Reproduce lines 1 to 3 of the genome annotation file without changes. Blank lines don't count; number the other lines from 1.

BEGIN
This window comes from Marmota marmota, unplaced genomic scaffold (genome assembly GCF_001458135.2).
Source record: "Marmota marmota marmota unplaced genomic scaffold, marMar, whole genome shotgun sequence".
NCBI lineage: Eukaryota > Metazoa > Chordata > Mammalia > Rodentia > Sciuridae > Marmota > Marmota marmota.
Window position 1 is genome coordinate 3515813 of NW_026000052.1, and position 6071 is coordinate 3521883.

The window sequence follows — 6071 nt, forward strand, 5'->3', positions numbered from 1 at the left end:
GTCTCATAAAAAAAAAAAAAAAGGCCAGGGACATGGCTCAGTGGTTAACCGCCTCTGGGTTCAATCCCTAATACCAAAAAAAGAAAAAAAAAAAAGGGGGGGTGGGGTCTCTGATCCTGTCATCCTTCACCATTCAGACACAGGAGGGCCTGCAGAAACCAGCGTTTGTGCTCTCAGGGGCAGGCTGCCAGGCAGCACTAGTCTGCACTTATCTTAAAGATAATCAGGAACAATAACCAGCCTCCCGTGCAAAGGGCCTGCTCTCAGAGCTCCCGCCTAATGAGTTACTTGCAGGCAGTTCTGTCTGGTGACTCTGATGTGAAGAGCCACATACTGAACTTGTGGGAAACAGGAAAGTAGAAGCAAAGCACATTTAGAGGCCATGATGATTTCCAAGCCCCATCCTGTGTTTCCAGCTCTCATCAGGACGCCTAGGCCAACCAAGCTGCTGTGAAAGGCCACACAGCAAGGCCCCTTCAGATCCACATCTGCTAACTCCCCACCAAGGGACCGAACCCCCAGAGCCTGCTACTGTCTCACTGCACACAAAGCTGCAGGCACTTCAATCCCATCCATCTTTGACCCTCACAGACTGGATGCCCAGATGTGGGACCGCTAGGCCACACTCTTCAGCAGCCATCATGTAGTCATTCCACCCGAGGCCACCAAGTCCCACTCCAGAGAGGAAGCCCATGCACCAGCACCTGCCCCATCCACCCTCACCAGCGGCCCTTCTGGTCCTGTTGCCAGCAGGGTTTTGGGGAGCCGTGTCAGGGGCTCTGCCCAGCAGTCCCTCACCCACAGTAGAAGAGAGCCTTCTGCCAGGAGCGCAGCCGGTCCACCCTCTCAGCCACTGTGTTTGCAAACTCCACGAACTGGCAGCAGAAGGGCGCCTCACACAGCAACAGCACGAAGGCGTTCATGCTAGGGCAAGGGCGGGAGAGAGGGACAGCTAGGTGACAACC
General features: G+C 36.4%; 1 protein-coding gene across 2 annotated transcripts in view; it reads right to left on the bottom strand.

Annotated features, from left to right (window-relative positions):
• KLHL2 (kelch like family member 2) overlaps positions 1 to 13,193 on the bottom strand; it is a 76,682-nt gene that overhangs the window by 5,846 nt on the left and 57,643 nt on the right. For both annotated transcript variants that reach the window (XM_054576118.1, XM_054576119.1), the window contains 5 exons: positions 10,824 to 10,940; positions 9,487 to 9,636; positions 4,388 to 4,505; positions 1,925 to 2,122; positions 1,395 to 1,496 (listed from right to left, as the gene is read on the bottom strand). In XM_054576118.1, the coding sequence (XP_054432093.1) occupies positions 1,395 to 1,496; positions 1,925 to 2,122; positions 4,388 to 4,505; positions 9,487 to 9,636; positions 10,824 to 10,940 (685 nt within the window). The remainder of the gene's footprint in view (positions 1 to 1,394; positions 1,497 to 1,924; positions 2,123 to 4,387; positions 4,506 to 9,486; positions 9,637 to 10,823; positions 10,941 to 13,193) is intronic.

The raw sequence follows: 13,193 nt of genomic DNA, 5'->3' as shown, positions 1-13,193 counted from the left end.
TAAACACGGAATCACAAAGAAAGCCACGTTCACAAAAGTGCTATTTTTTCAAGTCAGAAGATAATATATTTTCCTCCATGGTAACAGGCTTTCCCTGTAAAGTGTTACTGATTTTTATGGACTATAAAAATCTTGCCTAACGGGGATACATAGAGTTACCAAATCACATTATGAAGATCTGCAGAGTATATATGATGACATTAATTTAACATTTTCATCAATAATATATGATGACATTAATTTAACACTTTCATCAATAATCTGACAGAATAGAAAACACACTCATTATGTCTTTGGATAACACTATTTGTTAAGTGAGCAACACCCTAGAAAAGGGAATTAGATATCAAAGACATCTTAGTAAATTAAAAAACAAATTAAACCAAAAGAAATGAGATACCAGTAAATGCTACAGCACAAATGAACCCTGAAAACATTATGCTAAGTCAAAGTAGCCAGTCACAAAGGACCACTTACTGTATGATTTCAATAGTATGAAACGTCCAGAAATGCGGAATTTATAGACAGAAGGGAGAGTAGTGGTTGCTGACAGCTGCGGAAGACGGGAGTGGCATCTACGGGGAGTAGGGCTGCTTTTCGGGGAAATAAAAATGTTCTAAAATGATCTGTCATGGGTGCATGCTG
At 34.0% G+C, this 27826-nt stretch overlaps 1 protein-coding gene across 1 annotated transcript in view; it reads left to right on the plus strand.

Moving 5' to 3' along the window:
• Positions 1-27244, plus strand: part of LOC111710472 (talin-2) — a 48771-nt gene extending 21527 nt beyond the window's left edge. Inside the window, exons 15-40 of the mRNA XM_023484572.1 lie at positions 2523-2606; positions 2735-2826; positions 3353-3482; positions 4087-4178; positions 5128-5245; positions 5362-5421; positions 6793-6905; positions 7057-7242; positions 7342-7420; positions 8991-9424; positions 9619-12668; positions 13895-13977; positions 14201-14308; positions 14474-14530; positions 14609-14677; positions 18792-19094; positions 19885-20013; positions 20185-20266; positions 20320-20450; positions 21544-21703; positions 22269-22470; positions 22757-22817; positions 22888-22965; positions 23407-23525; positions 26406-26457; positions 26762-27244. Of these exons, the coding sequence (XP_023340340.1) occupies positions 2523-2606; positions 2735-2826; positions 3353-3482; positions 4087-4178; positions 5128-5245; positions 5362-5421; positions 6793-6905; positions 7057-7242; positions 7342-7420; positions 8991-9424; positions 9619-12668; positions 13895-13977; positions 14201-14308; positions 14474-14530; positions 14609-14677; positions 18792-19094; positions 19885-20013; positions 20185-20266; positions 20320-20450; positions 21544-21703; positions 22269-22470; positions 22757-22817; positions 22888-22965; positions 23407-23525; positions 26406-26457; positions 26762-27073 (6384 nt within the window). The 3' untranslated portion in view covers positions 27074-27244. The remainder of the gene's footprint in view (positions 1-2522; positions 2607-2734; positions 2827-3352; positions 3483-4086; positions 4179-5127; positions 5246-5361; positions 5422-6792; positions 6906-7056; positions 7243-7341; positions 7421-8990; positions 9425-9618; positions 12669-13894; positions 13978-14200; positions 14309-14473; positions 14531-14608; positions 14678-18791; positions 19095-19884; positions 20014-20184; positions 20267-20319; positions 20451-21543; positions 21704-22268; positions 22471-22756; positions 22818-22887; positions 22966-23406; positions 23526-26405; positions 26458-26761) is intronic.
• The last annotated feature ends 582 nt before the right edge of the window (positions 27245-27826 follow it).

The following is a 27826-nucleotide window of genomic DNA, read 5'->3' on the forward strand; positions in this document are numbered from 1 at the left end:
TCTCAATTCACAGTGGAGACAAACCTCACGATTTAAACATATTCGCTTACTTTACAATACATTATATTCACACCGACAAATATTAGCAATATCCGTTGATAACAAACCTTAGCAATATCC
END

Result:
This window comes from Marmota marmota, unplaced genomic scaffold (genome assembly GCF_001458135.2).
Source record: "Marmota marmota marmota unplaced genomic scaffold, marMar, whole genome shotgun sequence".
NCBI lineage: Eukaryota > Metazoa > Chordata > Mammalia > Rodentia > Sciuridae > Marmota > Marmota marmota.